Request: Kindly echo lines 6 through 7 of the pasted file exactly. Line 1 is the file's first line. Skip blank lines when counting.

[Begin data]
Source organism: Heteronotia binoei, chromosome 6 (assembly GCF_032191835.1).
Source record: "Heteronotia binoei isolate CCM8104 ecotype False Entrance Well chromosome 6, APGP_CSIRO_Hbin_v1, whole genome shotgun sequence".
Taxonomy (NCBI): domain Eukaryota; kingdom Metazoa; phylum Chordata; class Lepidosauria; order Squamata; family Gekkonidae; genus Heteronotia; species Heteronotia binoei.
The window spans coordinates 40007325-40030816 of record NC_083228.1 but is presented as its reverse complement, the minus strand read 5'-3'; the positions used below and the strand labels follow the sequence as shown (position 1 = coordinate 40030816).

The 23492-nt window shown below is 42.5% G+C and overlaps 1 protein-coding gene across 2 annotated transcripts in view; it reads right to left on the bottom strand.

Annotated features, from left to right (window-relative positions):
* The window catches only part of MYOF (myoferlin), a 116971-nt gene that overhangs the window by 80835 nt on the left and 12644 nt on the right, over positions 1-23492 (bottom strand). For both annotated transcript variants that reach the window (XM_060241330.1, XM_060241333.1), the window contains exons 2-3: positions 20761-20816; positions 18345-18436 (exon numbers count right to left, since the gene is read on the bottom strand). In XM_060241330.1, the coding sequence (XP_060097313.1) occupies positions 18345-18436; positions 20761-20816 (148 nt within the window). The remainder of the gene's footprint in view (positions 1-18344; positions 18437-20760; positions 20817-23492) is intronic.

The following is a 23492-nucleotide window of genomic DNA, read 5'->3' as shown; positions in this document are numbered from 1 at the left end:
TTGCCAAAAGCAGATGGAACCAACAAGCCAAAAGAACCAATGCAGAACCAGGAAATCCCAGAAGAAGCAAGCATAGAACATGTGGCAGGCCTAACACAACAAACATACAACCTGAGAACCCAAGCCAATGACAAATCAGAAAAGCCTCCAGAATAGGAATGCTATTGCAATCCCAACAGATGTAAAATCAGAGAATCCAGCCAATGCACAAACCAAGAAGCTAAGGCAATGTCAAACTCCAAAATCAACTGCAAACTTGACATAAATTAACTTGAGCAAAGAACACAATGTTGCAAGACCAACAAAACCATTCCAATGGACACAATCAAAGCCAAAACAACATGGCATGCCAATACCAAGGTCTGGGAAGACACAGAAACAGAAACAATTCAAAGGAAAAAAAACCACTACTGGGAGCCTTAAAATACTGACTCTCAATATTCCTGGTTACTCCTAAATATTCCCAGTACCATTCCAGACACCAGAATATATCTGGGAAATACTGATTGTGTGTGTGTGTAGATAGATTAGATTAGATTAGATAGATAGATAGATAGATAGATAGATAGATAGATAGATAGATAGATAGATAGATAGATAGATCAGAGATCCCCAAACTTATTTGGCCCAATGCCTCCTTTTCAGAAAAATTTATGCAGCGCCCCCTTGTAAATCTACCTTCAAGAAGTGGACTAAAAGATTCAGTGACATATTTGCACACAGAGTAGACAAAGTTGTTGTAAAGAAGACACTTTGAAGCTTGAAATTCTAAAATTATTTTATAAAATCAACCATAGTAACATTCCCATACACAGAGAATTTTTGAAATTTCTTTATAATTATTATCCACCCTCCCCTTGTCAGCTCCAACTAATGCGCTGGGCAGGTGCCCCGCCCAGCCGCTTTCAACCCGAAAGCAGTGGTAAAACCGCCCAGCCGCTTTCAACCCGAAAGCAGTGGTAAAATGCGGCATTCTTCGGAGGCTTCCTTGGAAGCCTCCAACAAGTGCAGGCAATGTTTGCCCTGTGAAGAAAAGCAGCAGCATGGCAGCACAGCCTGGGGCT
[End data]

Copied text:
Annotated features, from left to right (window-relative positions):
* The window catches only part of MYOF (myoferlin), a 116971-nt gene that overhangs the window by 80835 nt on the left and 12644 nt on the right, over positions 1-23492 (bottom strand). For both annotated transcript variants that reach the window (XM_060241330.1, XM_060241333.1), the window contains exons 2-3: positions 20761-20816; positions 18345-18436 (exon numbers count right to left, since the gene is read on the bottom strand). In XM_060241330.1, the coding sequence (XP_060097313.1) occupies positions 18345-18436; positions 20761-20816 (148 nt within the window). The remainder of the gene's footprint in view (positions 1-18344; positions 18437-20760; positions 20817-23492) is intronic.